Purpose of review: This review focuses on prospective studies of vertigo and balance therapy in the past 3 years, including advances in vertigo-habituation exercises for adults, pediatric intervention, and virtual reality techniques, and, in more depth, the literature pertinent to driving motor vehicles.
Recent findings: Increased support has been generated for the efficacy of a minimal, home-based vertigo-habituation program for adults with peripheral vestibular disorders. Vestibular rehabilitation has been shown to be associated with improvements in independence and dynamic visual acuity. Community-based vestibular rehabilitation has been shown to be efficacious for selected patients, after careful screening, when trained personnel provide intervention. Vestibular rehabilitation has been incorporated into the rehabilitation program for head-injured military personnel who will be returned to duty, and multifactorial balance rehabilitation has been shown to be useful for children with hearing and balance impairments. Virtual reality techniques have made significant advances, so immersive environments have potential for rehabilitation for patients with vestibular disorders and for developing training regimens for astronauts to ameliorate some effects of exposure to microgravity. Driving skill, in general, is affected by use of benzodiazepines. For many patients with vestibular impairments driving is a particularly problematic activity of daily living.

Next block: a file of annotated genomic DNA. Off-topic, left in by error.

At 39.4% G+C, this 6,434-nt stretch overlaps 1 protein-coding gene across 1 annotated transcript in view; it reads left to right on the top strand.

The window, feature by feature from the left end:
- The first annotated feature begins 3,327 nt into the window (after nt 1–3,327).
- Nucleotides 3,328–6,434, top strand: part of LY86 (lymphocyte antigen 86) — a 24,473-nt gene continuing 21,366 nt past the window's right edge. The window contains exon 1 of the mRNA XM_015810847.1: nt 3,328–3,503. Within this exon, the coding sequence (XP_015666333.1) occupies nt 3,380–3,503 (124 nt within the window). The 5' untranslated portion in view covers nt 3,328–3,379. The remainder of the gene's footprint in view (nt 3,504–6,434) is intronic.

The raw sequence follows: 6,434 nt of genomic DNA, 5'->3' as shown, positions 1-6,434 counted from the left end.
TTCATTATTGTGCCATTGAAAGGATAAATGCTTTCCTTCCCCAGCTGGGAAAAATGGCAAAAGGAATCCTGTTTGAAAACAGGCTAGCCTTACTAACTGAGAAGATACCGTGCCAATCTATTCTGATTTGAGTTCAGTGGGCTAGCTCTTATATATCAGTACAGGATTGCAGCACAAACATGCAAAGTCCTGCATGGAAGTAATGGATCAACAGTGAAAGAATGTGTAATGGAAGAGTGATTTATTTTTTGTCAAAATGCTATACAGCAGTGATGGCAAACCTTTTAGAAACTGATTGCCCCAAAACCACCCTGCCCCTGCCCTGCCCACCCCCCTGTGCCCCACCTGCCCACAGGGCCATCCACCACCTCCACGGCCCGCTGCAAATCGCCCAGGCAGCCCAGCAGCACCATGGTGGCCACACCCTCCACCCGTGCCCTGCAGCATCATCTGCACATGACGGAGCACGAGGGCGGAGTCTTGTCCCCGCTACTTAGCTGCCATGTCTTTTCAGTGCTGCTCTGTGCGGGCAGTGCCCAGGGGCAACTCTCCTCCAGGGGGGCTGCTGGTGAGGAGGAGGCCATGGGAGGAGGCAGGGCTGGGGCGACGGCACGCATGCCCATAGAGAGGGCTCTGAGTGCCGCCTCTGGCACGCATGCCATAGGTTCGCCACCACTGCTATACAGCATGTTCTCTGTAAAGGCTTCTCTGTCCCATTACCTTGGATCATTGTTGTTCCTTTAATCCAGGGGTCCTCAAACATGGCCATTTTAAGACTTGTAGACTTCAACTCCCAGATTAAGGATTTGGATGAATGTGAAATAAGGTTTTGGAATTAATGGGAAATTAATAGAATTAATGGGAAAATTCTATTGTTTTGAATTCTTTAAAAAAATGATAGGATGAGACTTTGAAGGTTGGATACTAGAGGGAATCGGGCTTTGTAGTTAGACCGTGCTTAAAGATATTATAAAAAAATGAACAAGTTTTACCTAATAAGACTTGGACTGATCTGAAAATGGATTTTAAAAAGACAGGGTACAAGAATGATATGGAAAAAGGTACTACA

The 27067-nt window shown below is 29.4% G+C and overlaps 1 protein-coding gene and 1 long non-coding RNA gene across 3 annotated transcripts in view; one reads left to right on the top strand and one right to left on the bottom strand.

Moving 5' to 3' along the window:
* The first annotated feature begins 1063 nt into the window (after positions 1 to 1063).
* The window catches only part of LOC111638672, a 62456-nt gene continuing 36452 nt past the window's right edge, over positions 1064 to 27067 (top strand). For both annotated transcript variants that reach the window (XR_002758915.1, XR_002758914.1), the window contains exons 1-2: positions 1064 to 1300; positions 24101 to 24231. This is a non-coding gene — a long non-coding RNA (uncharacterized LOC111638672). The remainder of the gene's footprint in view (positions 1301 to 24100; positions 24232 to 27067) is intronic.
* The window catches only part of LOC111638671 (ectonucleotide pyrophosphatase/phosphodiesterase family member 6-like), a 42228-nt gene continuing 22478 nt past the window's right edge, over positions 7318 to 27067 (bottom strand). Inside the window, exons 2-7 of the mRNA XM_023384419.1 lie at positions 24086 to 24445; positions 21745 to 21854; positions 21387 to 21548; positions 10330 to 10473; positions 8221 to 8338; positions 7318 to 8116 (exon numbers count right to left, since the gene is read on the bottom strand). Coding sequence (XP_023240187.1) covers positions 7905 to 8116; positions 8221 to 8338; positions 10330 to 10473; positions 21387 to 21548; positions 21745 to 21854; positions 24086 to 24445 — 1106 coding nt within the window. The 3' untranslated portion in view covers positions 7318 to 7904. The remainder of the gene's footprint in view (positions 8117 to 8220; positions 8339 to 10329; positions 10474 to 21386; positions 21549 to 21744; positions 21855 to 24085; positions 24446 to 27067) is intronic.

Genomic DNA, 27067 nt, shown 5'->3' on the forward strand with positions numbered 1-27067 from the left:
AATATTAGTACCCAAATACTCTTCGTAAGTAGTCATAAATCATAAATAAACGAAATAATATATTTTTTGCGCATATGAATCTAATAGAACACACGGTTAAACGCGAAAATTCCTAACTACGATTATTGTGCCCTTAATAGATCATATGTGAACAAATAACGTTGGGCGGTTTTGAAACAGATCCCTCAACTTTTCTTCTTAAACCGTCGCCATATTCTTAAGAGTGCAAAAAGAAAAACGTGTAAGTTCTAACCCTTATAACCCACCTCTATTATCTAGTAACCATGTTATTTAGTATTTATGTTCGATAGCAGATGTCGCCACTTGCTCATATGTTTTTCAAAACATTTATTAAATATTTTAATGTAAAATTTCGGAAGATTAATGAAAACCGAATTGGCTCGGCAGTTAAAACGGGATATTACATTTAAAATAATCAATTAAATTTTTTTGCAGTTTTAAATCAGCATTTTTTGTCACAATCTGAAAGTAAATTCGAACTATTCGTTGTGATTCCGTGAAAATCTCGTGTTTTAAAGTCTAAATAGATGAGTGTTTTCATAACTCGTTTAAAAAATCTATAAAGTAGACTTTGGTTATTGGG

Summary: Progress has been made in studies of acute care, community-based, and pediatric vestibular rehabilitation. Work on simulator-based paradigms has moved toward readiness for implementation. Studies of driving have provided some insight into the problems of these patients. More work remains to be done on all of these problems.